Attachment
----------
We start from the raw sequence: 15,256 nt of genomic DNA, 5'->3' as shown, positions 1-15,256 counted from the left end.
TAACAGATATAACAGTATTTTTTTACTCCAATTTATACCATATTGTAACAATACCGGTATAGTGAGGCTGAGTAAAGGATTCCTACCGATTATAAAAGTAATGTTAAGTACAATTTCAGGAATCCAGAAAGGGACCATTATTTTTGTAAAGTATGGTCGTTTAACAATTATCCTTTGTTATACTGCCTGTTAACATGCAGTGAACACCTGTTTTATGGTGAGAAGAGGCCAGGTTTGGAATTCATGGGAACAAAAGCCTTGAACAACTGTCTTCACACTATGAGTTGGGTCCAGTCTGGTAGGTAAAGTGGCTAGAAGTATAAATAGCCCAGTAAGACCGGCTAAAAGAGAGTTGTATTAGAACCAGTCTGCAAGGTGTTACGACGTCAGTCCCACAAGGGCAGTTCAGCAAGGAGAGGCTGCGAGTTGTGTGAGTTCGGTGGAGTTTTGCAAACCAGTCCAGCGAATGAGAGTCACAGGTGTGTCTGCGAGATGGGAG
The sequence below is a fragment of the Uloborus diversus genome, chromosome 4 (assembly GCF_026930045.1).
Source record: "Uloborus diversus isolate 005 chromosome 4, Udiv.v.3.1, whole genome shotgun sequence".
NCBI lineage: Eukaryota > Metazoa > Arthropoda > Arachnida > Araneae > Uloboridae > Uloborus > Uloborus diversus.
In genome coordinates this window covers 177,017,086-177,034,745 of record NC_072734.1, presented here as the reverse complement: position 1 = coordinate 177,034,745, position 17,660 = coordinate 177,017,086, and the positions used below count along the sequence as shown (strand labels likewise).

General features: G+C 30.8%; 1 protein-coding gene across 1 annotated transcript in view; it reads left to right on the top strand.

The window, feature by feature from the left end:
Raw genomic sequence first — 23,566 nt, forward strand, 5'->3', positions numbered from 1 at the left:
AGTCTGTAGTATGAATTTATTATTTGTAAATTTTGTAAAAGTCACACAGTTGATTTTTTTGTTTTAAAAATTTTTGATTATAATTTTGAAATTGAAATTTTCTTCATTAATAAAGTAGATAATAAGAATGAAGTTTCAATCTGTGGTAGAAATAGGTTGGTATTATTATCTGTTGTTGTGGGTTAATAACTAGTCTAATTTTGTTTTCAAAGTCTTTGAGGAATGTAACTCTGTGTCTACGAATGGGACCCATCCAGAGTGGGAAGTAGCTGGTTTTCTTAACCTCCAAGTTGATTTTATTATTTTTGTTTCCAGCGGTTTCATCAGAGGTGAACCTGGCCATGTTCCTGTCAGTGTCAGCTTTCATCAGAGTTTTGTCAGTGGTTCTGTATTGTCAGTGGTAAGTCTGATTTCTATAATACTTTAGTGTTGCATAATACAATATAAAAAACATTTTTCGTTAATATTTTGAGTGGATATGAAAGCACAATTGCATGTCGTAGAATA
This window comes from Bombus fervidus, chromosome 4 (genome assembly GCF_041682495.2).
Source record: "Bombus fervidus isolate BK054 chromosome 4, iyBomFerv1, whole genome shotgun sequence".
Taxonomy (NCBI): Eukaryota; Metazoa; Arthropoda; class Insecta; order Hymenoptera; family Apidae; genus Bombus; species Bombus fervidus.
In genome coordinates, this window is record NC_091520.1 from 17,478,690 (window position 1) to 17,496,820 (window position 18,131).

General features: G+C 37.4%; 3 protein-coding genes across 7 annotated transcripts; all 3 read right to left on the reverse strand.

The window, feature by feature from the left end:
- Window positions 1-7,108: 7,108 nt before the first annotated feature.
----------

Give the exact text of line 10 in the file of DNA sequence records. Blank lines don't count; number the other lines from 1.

AGTCTGTAGTATGAATTTATTATTTGTAAATTTTGTAAAAGTCACACAGTTGATTTTTTTGTTTTAAAAATTTTTGATTATAATTTTGAAATTGAAATTTTCTTCATTAATAAAGTAGATAATAAGAATGAAGTTTCAATCTGTGGTAGAAATAGGTTGGTATTATTATCTGTTGTTGTGGGTTAATAACTAGTCTAATTTTGTTTTCAAAGTCTTTGAGGAATGTAACTCTGTGTCTACGAATGGGACCCATCCAGAGTGGGAAGTAGCTGGTTTTCTTAACCTCCAAGTTGATTTTATTATTTTTGTTTCCAGCGGTTTCATCAGAGGTGAACCTGGCCATGTTCCTGTCAGTGTCAGCTTTCATCAGAGTTTTGTCAGTGGTTCTGTATTGTCAGTGGTAAGTCTGATTTCTATAATACTTTAGTGTTGCATAATACAATATAAAAAACATTTTTCGTTAATATTTTGAGTGGATATGAAAGCACAATTGCATGTCGTAGAATA